The Toronto Maple Leafs evened their home record at 4-4 and their record on this five-game homestand at 2-2 with a 5-4 Shootout win against the Calgary Flames on Friday night.
This was a game the Maple Leafs should have won, and a game they deserved to win. The game should have never been this close. It was one of their best-played games this season.
According to Naturalstattrick.com, the Maple Leafs had 64% of the High-Danger Scoring Chances and 62% of the Expected Goals at five-on-five. They also had 63% of the High-Danger Scoring Chances and 64% of the Expected Goals in all situations.
After the Flames tied the game 4-4 at 3:22 of the third period, the remainder of the period was spent in the Calgary zone with the Maple Leafs buzzing the Flames net in an attempt to score the go-ahead goal. After the score was tied the Maple Leafs outshot the Flames 12 to 2 in the remaining 16:38 of the period.
There are two statements I never thought I would say about William Nylander. Number one is that he scored a shorthanded goal. Number two is that he took a hit to make a play. With Jake McCabe sent off for roughing at the end of the first period, Nylander’s first shift in the second was on the penalty kill for that infraction. He stepped on the ice and immediately stripped the puck from Noah Hanagin at center ice and walked in on a two-on-one with TJ Brodie. Using Brodie as a decoy and fired a shot past the blocker of Flames goalie Dan Vladar. That made the score 3-1 Toronto at the time.
Three and a half minutes later, Nylander took a solid hit from Nazem Kadri behind the Calgary net while at the same time putting a backhand pass on the tape of John Tavares’ stick as he was left wide open in front of Vladar. Tavares made no mistake beating Vladar again on the blocker side.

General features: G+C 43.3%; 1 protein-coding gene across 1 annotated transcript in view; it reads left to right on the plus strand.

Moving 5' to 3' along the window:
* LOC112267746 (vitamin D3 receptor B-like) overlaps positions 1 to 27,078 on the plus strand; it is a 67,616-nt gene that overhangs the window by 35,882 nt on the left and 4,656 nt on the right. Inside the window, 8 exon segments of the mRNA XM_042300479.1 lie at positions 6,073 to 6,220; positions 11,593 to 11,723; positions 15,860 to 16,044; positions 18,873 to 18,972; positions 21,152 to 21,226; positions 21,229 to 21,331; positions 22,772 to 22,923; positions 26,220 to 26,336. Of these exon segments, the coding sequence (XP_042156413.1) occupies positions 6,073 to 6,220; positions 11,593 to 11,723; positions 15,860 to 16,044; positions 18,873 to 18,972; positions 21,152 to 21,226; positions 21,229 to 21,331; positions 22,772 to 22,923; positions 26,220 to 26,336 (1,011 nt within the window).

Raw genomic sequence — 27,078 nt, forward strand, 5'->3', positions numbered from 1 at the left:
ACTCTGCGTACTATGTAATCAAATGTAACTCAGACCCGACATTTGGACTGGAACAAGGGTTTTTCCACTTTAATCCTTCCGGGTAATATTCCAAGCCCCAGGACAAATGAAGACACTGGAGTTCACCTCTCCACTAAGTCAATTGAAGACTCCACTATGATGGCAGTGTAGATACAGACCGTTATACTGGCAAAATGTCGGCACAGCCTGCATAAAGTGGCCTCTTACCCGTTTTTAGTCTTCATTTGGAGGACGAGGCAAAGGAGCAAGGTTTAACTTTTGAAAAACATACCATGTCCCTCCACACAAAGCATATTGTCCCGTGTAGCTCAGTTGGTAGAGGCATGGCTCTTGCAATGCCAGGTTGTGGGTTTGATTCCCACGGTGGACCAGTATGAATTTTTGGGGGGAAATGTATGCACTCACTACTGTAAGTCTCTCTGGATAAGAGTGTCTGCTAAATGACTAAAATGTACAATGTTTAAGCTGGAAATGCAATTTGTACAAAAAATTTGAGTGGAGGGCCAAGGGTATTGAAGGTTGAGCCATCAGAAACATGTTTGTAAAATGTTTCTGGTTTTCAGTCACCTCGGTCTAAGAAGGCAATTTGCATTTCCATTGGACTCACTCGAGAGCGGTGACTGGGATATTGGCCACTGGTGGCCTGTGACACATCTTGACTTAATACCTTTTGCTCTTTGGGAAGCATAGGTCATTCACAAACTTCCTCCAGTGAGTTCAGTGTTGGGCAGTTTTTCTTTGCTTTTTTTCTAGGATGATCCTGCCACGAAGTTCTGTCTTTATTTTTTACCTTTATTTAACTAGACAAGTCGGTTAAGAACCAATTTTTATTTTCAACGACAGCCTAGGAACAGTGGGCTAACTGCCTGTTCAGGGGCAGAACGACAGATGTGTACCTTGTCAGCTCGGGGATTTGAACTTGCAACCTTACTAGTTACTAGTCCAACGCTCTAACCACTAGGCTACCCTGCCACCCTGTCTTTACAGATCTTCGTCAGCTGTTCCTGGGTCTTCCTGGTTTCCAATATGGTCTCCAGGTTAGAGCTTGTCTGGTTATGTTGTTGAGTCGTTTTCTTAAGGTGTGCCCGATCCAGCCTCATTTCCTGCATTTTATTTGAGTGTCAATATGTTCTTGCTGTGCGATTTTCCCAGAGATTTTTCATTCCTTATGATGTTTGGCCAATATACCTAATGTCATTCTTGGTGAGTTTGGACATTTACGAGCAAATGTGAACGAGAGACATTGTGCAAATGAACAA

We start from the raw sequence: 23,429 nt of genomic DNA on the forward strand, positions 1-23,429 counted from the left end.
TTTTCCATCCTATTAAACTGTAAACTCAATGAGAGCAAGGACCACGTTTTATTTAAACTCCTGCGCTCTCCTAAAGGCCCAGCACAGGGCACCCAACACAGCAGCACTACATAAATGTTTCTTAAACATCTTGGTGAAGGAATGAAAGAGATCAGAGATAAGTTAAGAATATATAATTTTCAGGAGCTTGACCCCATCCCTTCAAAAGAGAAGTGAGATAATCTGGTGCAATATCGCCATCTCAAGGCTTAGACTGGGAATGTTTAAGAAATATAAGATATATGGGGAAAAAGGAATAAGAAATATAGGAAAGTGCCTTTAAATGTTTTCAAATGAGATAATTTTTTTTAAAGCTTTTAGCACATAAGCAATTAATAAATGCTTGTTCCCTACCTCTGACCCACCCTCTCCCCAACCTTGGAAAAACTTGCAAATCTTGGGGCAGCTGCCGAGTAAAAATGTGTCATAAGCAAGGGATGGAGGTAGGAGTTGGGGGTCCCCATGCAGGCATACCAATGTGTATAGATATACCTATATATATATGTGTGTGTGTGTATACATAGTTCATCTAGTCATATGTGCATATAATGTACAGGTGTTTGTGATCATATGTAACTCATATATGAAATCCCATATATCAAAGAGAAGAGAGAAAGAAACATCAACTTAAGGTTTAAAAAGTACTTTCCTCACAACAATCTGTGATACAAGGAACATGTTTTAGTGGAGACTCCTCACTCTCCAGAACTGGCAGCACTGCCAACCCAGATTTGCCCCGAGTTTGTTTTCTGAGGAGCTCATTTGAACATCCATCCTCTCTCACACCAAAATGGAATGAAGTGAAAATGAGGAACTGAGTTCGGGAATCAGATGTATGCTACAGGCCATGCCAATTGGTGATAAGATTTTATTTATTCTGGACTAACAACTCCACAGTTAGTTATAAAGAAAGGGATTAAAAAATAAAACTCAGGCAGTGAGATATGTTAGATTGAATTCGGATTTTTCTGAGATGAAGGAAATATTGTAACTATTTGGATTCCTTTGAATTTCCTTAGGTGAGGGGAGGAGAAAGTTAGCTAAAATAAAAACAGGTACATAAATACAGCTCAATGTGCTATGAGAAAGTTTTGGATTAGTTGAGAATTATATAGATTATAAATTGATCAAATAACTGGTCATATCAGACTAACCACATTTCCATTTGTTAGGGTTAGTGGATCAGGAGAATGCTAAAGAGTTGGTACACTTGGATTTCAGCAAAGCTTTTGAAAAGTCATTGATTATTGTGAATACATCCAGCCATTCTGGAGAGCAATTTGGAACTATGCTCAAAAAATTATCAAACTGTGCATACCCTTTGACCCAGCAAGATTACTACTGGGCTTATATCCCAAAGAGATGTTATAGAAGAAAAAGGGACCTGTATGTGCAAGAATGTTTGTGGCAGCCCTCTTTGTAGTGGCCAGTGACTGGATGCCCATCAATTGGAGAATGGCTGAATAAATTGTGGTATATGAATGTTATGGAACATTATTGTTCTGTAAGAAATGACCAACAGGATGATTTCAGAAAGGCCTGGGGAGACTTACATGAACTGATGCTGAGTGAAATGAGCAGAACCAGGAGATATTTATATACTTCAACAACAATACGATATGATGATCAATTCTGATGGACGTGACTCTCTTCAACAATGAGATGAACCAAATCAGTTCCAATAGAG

Nylander Opened the Scoring
Nylander also opened the scoring in the game on a bit of a broken play. Yegor Sharangovich attempted to knock the puck back to Rasmus Andersson on an attempted pass from Auston Matthews to Nylander in the Calgary zone. Sharangovish didn’t get enough on the puck. Nylander picked it up, stepped around Andersson then went backhand, forehand to beat Vladar.
Both Nylander’s goals were highlight-reel goals and his play to set up Tavares was great. It seems every time Nylander touches the puck of late he makes something happen.
Not only did the three points that Nylander scored in this game put him back on top of team scoring with 21 points, but it also moved Nylander into a tie for fourth place in NHL scoring with Quinn Hughes of the Vancouver Canucks.
Nylander is now on pace to score 52 goals and 123 points this season.
Max Domi, Nick Robertson, and Calle Jarnkrok
Regardless of how the last three games have played out, we can see the Maple Leafs have taken a positive step in their forward lines. The third line of Max Domi, Nick Robertson, and Calle Jarnkrok is a big part of that. For the third game in a row, those three players connected on a goal.
This time it was Jarnkrok starting and finishing off the play. He broke up a Flames’ attempt at a zone entry and knocked the puck up to Robertson. Robertson entered the Calgary zone and dropped the puck to Domi. Domi feathered a nice pass back to Jarnkrok who split the defence and backhanded the puck over Vladar’s glove hand.
Jarnkrok has a five-game point streak going. He has three goals and three assists in those five games. Jarnkrok’s four goals and nine points in 14 games put him on pace to score 23 goals and 52 points this season.